Lost Episodes

2004, TV Show

Lost Episode: "The Lie"

Season 5, Episode 2
Episode Synopsis: On the island, the remaining survivors come under attack by unknown forces. And in L.A., Hurley and Sayid remain on the run from police while Kate (who's on the run from lawyers wanting her and Aaron to take DNA tests) gets advice from an old friend concerning "the lie." Meanwhile, Ben tells Jack to pack everything dear to him for their return to the island, because "you're never coming back." Ana Lucia: Michelle Rodriguez. David Reyes: Cheech Marin. Carmen Reyes: Lillian Hurst.
Original Air Date: Jan 21, 2009
Guest Cast Mary Mara: Jill Sean Whalen: Neil Frogurt Todd Bryant: Mattingly Tom Connolly: Jones
Full Episode
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Season 5, Episode 2
Paid | iTunes
Length: 12:35:26
Aired: 1/21/2009
Also available on Amazon Instant Video and VUDU
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Lost Episode Recap: "Jughead" Season 5, Episode 2

Am I the only one who was disappointed to find out that there would be no Lost-Archie Comics crossover on Wednesday's episode? It's a shame: I had a ton of "jalopy" and "Midge" puns at the ready. So who or what is "Jughead" then? By the end of the hour, we've found out, but it's perhaps the least fulfilling of the many revelations of this fast-paced episode, which contained far fewer "flashes" than last week's episode. Desmond begins his quest to find Daniel Faraday's mother — whatever her name is — and in the process learns more about her time-hopping physicist son, and the company he keeps.


Poor, crazed Desmond is running around a fishing village looking for Efren Salonga, who turns out to be a doctor, and in short order, he delivers Des and Penny's bouncing baby boy! Newborn babies always look too big on TV — for obvious reasons, I guess. (Aside: A banner in this scene reads "MABUHAY," which is Tagalog for "Welcome," so I used my sophisticated detective skills to surmise that DesPen are in the Philippines.)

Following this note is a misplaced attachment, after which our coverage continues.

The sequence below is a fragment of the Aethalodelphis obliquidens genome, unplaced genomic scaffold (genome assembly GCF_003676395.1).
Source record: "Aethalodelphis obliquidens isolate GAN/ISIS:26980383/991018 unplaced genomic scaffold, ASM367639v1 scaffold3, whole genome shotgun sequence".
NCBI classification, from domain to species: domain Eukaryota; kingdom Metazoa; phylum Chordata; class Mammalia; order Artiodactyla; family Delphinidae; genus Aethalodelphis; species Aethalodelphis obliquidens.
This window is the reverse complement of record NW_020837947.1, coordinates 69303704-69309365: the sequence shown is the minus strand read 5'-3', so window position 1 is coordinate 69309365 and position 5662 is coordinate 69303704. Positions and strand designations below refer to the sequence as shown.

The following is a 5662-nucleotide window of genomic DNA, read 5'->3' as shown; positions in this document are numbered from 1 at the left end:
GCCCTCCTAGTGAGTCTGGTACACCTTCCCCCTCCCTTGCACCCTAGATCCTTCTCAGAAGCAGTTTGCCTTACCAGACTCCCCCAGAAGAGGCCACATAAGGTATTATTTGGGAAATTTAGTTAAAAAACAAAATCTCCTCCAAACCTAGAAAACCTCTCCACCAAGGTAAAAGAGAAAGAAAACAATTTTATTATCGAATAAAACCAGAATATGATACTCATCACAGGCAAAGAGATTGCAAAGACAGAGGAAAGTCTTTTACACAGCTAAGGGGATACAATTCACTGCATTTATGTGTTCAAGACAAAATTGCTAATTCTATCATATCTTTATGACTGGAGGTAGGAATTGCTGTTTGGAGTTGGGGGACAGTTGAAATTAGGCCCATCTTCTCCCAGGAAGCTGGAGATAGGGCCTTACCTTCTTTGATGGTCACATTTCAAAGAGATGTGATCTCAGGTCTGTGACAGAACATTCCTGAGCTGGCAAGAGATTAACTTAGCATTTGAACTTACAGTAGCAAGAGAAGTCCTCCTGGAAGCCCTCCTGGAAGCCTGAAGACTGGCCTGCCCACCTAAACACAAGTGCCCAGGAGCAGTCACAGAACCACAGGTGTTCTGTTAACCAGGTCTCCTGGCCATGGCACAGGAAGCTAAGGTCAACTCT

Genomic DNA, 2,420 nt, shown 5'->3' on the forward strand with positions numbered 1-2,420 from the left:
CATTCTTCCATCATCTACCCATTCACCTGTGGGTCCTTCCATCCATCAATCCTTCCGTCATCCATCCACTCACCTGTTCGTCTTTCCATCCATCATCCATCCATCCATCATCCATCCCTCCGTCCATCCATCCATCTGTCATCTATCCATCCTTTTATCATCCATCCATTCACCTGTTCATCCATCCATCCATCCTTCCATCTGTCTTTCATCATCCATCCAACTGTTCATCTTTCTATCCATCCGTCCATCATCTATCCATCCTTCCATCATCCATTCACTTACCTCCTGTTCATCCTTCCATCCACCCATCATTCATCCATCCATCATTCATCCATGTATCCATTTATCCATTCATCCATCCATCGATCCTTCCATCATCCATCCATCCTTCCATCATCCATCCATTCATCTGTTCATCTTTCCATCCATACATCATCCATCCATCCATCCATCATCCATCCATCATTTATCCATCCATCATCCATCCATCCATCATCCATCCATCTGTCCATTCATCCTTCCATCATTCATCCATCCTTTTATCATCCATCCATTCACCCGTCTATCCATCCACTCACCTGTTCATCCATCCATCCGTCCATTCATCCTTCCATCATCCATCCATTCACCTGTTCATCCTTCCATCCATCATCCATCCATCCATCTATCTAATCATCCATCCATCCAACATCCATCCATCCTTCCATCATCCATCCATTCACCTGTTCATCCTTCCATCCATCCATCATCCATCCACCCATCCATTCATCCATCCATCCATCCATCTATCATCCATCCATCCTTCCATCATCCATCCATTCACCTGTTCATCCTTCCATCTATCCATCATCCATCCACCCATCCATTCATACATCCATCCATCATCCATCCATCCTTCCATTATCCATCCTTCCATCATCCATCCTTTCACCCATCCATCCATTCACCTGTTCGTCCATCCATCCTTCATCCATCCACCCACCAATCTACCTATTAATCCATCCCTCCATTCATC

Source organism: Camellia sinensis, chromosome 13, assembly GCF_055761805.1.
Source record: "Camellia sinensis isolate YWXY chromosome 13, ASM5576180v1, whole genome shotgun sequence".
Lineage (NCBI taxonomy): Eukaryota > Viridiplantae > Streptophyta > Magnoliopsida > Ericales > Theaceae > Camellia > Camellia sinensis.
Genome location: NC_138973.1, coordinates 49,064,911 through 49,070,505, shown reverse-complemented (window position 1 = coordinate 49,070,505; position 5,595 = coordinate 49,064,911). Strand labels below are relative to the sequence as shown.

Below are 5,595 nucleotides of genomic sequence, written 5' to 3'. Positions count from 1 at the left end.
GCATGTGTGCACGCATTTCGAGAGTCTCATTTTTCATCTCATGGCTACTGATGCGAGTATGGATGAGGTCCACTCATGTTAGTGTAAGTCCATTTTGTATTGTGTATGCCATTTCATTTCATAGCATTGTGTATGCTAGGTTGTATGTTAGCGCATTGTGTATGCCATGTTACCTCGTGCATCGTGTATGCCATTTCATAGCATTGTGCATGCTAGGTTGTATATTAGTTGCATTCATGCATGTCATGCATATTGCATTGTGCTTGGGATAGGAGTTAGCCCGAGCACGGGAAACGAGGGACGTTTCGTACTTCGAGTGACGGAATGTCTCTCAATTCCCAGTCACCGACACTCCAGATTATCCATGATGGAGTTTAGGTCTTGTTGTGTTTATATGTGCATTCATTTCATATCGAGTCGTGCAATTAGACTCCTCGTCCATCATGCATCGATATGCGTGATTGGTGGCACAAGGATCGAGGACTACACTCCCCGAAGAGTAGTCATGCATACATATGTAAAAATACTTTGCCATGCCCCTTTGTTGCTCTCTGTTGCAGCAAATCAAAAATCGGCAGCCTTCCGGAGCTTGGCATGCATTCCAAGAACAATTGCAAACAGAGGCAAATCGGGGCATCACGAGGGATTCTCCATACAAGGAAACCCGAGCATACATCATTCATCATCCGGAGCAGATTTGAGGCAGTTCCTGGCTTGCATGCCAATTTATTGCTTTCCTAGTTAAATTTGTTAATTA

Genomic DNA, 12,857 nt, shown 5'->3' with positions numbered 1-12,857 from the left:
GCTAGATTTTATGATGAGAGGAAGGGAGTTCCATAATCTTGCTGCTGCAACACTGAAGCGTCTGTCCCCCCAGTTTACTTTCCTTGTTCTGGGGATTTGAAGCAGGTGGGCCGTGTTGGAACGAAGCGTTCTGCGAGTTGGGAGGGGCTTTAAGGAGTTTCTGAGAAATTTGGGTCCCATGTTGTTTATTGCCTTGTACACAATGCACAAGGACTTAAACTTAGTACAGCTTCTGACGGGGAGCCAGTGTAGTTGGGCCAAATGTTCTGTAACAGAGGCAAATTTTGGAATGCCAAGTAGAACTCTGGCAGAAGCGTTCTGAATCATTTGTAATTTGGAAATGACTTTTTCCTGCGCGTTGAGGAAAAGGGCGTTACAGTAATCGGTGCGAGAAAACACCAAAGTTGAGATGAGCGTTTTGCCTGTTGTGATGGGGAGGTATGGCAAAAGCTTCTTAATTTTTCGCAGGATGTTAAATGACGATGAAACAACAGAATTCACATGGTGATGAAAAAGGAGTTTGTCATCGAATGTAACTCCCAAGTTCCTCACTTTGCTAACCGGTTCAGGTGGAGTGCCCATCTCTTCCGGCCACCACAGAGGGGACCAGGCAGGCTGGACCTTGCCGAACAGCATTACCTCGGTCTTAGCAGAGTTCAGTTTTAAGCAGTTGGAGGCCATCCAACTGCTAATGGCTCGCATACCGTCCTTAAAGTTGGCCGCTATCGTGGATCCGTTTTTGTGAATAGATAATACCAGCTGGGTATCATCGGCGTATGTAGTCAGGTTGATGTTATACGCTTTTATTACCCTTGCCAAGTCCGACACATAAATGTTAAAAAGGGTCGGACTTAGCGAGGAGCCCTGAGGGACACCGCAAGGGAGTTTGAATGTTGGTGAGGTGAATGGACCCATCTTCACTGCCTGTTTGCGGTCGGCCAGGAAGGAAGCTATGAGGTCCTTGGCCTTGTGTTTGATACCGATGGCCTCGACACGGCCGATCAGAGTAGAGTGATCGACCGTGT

We flash-forward approximately two years to Des having a tender moment with his boy on the deck of the boat, telling him about "a very special island, I left it a long time ago, never thought I'd see it again... it's called Great Britain." Heh. Yes, Desmond has decided to take Daniel's subconscious advice and go find Mama Faraday in Oxford, England, evil father-in-law be damned. "Everyone on that island is in danger, and I'm the only one that can help them," he tells Pen nobly.

Penny is all, "Fine. Whatever. But I am not funding a second rescue mission — we just dismantled the Antarctic research station and sent those Portuguese guys home," or something to that effect — "so promise me that you'll never go back to that island again." "Why in God's name would I want to go back there?" he foreshadows.


The costume department has decided to dress Des like he's an extra from an Elton John video for his mission, but even wearing pimp shades and an opera scarf he is unable to seduce Oxford's starchy administration, who remain steadfast in their denial of Daniel Faraday's very existence. Des sneaks into Faraday's lab (remember, he's been there before), and finds it packed away, in an apparent cover-up. Why all the skullduggery? A helpfully indiscreet janitor is there to explain. "Can you blame em," he asks, "I mean, after what he'd done to that poor girl?"